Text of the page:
I agree that the skills should count for something, and I would advocate for it any day. But, it is only the beginning...
Oct 23, '12To be fair, the information about how to complete a nursing degree is available to military personnel through their Educational Services Office/officer, and corpsmen can get their stuff done while serving- if they make that a big priority while enlisted. I knew many enlisted people who lauded me for taking college courses instead of racing motorcycles or drinking beer- what can I say? I'm out and successful in the civilian world, and some of them complain to me about the usual military BS that they still put up with (uniform inspections, other BS, etc) and I just silently think back to the hours I spent burning midnight oil, dreaming of enjoying the freedoms that I served one 6-year enlistment to protect! I served honorably and proudly, and got out happily! With the rise of online programs and technology, there is simply no excuse for not getting some college done while in the military. In my opinion, too many enlisted people spend FAR too much time out drinking and whatnot.
Corpsmen are not automatically = to nurses. Corpsmen are more like medical assistants, CNAs, phlebotomists, and other UAP roles combined in different and varying combinations depending on where they are assigned. Some are nurse material, and some are not. I do think many could handle SNF, but not many could jump into acute care without more training.
The biggest difference is that they are not college educated, though their military schools may give them about 5-20 units of elective college credit that will help them toward that ASN or BSN degree. There are nurses in the military who went to nursing school before joining the military, and they enter the military as RNs and serve as nurses. The military doesn't take ADNs these days, only BSN which qualifies them to take officer billets and manage corpsmen.
After thinking it over alot, I think that enrollment preference would be far more valuable to corpsmen than a faster track into nursing.Last edit by mmm333 on Oct 23, '12
Oct 23, '12Openmouth, insert foot....."I do think many could handle SNFs but not.....acute care..."Really? Working in a SNF is no easier than working acute care. I've seen many many nurses with med-surg backgrounds not be able to make it two weeks in a SNF.You, and Mr. Obama, should both think before you speak.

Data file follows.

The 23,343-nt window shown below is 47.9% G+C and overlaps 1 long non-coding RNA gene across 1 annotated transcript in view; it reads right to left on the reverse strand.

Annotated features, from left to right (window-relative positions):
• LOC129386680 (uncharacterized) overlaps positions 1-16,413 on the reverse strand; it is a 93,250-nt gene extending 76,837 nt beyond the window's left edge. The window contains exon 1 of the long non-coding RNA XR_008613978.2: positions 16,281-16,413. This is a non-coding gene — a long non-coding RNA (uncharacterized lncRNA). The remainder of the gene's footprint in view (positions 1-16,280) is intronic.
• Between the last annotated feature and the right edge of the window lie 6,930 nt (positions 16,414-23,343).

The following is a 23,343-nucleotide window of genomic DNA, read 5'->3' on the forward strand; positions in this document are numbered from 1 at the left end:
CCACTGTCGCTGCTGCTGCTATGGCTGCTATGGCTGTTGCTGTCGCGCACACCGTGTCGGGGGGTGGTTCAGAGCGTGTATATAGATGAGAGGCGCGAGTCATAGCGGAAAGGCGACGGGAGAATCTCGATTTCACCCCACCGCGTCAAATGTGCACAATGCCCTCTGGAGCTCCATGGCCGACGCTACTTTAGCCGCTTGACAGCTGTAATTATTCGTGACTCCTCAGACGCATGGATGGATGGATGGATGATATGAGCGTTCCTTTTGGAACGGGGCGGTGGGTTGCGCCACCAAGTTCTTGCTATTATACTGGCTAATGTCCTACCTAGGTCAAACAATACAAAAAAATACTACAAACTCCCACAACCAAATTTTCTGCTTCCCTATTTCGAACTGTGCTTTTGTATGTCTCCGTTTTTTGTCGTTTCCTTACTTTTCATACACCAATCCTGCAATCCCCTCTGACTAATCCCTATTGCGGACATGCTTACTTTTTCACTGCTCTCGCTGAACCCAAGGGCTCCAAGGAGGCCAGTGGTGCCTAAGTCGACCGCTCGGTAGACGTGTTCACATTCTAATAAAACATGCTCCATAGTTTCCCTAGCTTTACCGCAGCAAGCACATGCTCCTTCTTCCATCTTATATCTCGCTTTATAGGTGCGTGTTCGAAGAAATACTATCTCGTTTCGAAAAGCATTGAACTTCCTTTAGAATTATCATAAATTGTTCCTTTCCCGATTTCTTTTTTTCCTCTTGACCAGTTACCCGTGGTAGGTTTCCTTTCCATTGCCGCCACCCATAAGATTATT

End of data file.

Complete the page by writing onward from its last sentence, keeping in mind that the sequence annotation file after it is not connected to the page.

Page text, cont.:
Oct 23, '12They surely can! My boss was in the military when his son was born, a corpsman (corpsperson?) attended the birth.
Quote from sali22They kind of seem like different jobs though right? They aren't out delivering babies and taking care of kids with cancer and such. I could certainly see some type of transition program but do they have all the skills of a nurse?
Maybe I am wrong and don't know what their job as a corpsman entails.
Oct 23, '12One other aspect of the military that explains why corpsmen can do things like place chest tubes in the field is that they are in REMOTE, EMERGENCY situations where there is no other choice.
This, and the fact that nobody can sue the military especially as a member of the military, whereas anyone can sue a hospital, is the reason they can have a pretty large UAP scope of practice while in the military- explains alot about why they cannot do more once they get out of the military and into the real world where people get sued, and where patients and their families are going to demand education behind their clinicians license.
Oct 23, '12Interesting as an RN, BSN, MSN with son presently a Corpsman previously took care of new moms and newborns. Bloodworkon both, IV's, meds, etc., etc. I am impressed at the scope of their practice. My son is now FMF Corpsman and supersedes many RN's with his abilities and duties. Must also carry a gun/rifle with all of this.I am sorry I did not listen to the debate last night. I have a petition "Corpsman to RN" which many all over the country have signed. I gave it to my Senator and had to go through an hour or so justifying this. Next they promised me they were taking it to Washington. I figured they were politely sweeping it under the rug. Do you think I had something to do with the President mentioning this? Hmmmm I s ure hope so.
Oct 24, '12I think, as usual, many people are missing the larger point. Someone did allude to it earlier in the thread. He was merely trying to suggest that he would like to see easier transition for service people to the private/civilian sector. It really wasn't even about nursing per se, it was about the veterans. Good grief.
Oct 24, '12I still think that for someone to practice nursing, one must have relevant training regardless if you have already experience in treating wounded individuals.